A digital birth certificate, issued using mKRISHI®, proves the cattle’s high-milk-yield variety. Source: TCS.

The genetic data from the birth certificate also adds to the knowledge repository driving breed selection in mKRISHI®, further enhancing the technology’s ability to help improve the whole country’s dairy herd.

Because breeding their own cattle is much cheaper than buying new livestock, farmers can begin to build from a single cow to a herd, transforming themselves into small-scale commercial farmers.

mKRISHI® now supports half a million dairy farmers across India. Milk production has more than quadrupled. Farmers band together in co-operatives and sell milk to major processors.

‘A Google for rural India’

mKRISHI® grew out of the TCS Digital Farming Initiative, a project by Tata Consultancy Services’ (TCS) Research and Innovation Labs, to prevent farming families from going hungry when crops fail. The team set out to create what they initially called “a Google for rural India”, which they later named Krishi, where m=mobile and Krishi, the Hindi word for agriculture.

“Information technology is a $150 billion industry in India,” says TCS Innovation Labs’ Dinesh Singh. “But the majority of the IT industry revolves around banking, telecoms, the finance sector and healthcare.”

“We wanted to develop a direct application for the agriculture sector, which is the biggest employment sector in the world,” he says. “If the IT industry is solving global problems, why can’t it solve the problems of agriculture?”  

mKRISHI® aims to solve the problems of agriculture using technology. Source: Shutterstock.

An ecosystem approach

TCS leveraged its Co-Innovation Network™, an ecosystem that includes tech start-ups, to engage partners who could help them build the app and the digital analytics that lie behind it. For technology pilots and content, mKRISHI® partnered with expert bodies like the BAIF and Indian Agriculture Research Institute (IARI).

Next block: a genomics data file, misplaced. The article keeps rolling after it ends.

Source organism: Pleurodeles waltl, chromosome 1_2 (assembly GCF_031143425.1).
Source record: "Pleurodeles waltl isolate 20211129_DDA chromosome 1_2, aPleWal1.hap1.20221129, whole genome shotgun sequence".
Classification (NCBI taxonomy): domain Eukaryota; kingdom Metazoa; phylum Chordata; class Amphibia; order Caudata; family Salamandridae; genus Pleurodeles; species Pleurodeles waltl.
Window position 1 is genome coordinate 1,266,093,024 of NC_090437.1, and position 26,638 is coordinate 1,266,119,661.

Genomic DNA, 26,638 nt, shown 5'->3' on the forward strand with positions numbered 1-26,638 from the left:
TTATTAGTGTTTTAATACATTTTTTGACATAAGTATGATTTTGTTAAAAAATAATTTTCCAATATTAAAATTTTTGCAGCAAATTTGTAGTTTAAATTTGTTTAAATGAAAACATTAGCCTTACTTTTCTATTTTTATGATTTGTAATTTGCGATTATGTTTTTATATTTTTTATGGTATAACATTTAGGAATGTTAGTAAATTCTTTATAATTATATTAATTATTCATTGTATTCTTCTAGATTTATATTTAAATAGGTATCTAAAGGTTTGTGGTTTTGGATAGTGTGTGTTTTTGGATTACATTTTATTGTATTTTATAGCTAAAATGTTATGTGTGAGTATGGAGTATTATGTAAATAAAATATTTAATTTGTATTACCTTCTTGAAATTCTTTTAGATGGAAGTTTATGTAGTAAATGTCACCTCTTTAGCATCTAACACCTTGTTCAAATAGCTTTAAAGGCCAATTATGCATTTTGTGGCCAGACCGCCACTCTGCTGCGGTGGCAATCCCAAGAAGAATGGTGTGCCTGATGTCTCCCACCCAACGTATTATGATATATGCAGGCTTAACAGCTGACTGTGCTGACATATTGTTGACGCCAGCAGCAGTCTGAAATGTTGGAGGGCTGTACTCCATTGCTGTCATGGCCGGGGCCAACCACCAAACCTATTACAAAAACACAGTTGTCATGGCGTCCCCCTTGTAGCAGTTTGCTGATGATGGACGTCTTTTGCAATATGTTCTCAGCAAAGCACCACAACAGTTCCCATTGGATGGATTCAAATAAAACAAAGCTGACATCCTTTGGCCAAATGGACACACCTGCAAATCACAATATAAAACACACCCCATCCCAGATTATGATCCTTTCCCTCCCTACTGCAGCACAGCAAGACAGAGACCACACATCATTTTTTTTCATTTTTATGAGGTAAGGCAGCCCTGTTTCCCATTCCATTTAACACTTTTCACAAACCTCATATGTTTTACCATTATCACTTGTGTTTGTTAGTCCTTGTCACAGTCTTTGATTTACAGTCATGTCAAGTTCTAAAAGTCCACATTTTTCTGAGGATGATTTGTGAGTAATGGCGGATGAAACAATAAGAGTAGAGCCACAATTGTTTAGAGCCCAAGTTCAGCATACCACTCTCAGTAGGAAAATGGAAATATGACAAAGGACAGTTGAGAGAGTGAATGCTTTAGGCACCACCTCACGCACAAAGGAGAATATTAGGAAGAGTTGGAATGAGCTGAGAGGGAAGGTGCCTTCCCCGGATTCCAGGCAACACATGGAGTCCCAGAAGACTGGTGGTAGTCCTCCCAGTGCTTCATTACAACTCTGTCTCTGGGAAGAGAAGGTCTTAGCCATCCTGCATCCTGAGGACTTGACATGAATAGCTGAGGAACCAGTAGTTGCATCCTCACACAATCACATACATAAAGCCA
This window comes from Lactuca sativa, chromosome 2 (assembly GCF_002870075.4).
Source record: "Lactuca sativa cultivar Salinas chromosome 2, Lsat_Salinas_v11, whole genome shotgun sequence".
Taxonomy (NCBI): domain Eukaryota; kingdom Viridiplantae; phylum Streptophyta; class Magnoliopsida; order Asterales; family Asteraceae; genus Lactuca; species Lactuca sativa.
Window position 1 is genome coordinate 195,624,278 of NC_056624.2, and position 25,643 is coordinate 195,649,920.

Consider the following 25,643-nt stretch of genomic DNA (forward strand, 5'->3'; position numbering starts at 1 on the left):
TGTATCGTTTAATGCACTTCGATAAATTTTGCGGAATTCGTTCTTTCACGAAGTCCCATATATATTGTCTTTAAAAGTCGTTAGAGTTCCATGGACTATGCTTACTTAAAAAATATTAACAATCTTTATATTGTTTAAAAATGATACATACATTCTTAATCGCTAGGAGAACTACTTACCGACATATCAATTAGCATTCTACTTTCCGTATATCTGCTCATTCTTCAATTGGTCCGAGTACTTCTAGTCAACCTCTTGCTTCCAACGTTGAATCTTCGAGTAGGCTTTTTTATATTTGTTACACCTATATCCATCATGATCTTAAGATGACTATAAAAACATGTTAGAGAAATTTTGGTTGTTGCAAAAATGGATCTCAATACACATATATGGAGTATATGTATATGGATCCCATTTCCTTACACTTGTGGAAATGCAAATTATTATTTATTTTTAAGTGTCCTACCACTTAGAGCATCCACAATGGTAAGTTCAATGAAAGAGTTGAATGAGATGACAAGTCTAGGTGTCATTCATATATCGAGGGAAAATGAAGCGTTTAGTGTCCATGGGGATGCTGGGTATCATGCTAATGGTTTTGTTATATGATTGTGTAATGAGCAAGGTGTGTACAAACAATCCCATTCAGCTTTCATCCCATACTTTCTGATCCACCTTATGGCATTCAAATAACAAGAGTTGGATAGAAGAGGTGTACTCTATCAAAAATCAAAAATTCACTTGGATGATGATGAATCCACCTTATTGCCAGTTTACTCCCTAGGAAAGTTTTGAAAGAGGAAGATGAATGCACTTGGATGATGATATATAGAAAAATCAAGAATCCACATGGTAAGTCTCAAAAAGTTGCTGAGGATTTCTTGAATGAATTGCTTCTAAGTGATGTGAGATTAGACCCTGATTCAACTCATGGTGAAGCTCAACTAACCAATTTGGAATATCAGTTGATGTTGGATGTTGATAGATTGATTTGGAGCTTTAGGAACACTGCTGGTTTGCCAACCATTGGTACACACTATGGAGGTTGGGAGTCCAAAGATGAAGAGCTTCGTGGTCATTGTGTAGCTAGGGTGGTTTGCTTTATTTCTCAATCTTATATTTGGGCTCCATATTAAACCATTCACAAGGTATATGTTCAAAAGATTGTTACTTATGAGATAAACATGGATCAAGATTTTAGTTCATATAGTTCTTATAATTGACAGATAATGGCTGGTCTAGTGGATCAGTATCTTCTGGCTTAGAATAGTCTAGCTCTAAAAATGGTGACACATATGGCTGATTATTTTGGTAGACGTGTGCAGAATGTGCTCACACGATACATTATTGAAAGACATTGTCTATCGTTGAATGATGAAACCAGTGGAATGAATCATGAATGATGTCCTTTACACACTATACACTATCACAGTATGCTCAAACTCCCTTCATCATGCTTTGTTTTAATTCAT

Inspired by the sectoral problems, which mKRISHI® brings to the forefront, one partner used nanotechnology to improve the design of the IoT soil sensors, bringing the unit cost down from approximately $12,000 to just $100 each. Data from the sensors plays a vital role in assessing soil health.

“The more farmers that interact with mKRISHI®, the more knowledge it builds for the benefit of all users – we are generating new knowledge in real time,” says Singh. 

mKRISHI® has helped lift the spectre of agriculture challenges from many rural communities. Singh says all this was achieved by starting, not with the technology, but by applying design thinking, working with farmers and vets to understand their challenges and needs. Partnering with expert organizations and start-ups in a digital ecosystem was also key to the project’s success.

“This is a good example of technology being used for social transformation,” says Singh. “Not by replacing something, but by complementing it in such a way that the technology becomes seamless, integrated into your day-to-day life.”